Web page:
Before SpringSpirit Baseball acquired the seven-acre property on Pitner Road, just off Hempstead Road in north Spring Branch, it was one of the poorest and most crime-ridden areas of Houston. “It was used for all kinds of stuff—gang initiations, prostitution, all sorts of darkness,” said SpringSpirit’s director of development Alison Young.
Today, the SpringSpirit Youth Sports and Education Complex occupies the space, and comprises a high school-size artificial turf baseball field, a Little League-size grass field, batting cages, multipurpose fields, and a community center that hosts daily study sessions. The area is still one of Houston’s poorest, with a predominantly Hispanic population, but the presence of SpringSpirit has changed the lives of countless neighborhood children. About 800 local kids participate each week in one of the organization’s myriad programs. (An estimated 10,000 kids under the age 18 live within a two-mile radius of SpringSpirit.)
SpringSpirit was founded in 2009 by Kenny Baldwin, who grew up in a similarly depressed area of south San Antonio. Baseball was his ticket out of poverty—he won a sports scholarship to Rice University, then went on to briefly play minor league ball before going to work as a business consultant at Accenture. After retiring early, Baldwin wanted to provide more kids the opportunities he had, so he created an organization that would use baseball to teach character and keep kids out of trouble.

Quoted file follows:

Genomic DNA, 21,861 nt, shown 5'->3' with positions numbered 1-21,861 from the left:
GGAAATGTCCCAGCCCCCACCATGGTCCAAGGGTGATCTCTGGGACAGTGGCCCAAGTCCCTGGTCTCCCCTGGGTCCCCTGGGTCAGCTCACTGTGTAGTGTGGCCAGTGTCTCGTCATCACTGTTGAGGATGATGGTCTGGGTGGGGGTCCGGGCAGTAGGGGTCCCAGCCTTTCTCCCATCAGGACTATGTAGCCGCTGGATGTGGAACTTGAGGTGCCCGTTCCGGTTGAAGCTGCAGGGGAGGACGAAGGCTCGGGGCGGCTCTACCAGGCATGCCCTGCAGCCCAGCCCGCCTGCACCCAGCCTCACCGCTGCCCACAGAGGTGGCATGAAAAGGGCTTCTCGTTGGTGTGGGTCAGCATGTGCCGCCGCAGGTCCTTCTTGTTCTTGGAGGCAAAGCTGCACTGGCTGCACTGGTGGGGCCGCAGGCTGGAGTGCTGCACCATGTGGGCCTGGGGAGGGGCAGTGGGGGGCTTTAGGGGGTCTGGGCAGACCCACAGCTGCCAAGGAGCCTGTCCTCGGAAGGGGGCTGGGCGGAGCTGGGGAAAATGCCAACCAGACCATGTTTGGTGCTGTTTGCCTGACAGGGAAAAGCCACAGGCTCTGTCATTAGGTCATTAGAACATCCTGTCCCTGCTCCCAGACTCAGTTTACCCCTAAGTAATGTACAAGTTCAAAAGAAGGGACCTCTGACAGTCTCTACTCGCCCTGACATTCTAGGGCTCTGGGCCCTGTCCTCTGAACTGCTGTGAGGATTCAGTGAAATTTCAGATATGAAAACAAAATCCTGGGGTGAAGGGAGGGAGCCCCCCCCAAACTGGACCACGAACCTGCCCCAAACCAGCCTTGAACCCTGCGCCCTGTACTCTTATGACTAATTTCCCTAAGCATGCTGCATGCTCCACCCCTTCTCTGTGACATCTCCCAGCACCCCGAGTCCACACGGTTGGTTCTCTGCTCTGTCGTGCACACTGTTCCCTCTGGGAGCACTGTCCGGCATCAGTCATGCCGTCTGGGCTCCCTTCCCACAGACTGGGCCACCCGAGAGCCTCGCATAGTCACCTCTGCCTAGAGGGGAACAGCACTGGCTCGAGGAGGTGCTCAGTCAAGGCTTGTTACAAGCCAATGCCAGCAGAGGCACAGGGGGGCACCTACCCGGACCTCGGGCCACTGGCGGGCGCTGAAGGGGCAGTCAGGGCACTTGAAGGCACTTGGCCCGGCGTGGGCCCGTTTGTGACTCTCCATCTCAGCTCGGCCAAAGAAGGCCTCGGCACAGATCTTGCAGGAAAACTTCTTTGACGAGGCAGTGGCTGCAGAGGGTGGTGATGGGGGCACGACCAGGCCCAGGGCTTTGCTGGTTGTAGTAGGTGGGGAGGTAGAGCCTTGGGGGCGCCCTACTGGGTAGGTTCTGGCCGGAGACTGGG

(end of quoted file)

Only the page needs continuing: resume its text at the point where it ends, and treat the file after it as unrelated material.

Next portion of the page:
“It’s not just about sports for sports’ sake,” Young told me while giving me a tour of the baseball fields. “It’s about healthy living, an active lifestyle, all the life lessons you learn from sports—teamwork, resilience, grit. The school district can’t do it all by themselves, so we partner with them.” Neighborhood leaders and organizations have also pitched in; the Spring Branch Management District has provided two $13,000 grants. Former Astros star Lance Berkman is a board member.
All the effort seems to be paying off. According to Young, the police say that crime and 911 calls have gone down in the area since the facilities opened in 2012. The secret, according to program director Haley Reiser, is providing low-income children with a sense of stability. “One of the biggest challenges our kids face is chaos in their lives,” she said. “A lot of kids move in and out of apartments, they change schools, maybe their mom or dad is out of their lives. Here, they know they’re going to get structure. They’re going to have the same coach, the same study hall tutor, the same youth ministry leader.”
SpringSpirit’s teams play in the Spring Branch-Memorial Sports Association, where they’ve recently been on a winning streak, winning several championships. Unlike most teams in the association, which are composed of players selected at random from around the district, SpringSpirit’s teams all come from the local community.
“The sports association made an exception to allow us to do that,” Young said. “For the first couple of years, when our kids weren’t very good, that was no big deal, but now we’ve got people who are our donors, and their kids’ teams are losing to our team! Still, that’s a good problem to have.”
SpringSpirit Baseball. 8526 Pitner Road. 832-649-8653. springspiritbaseball.org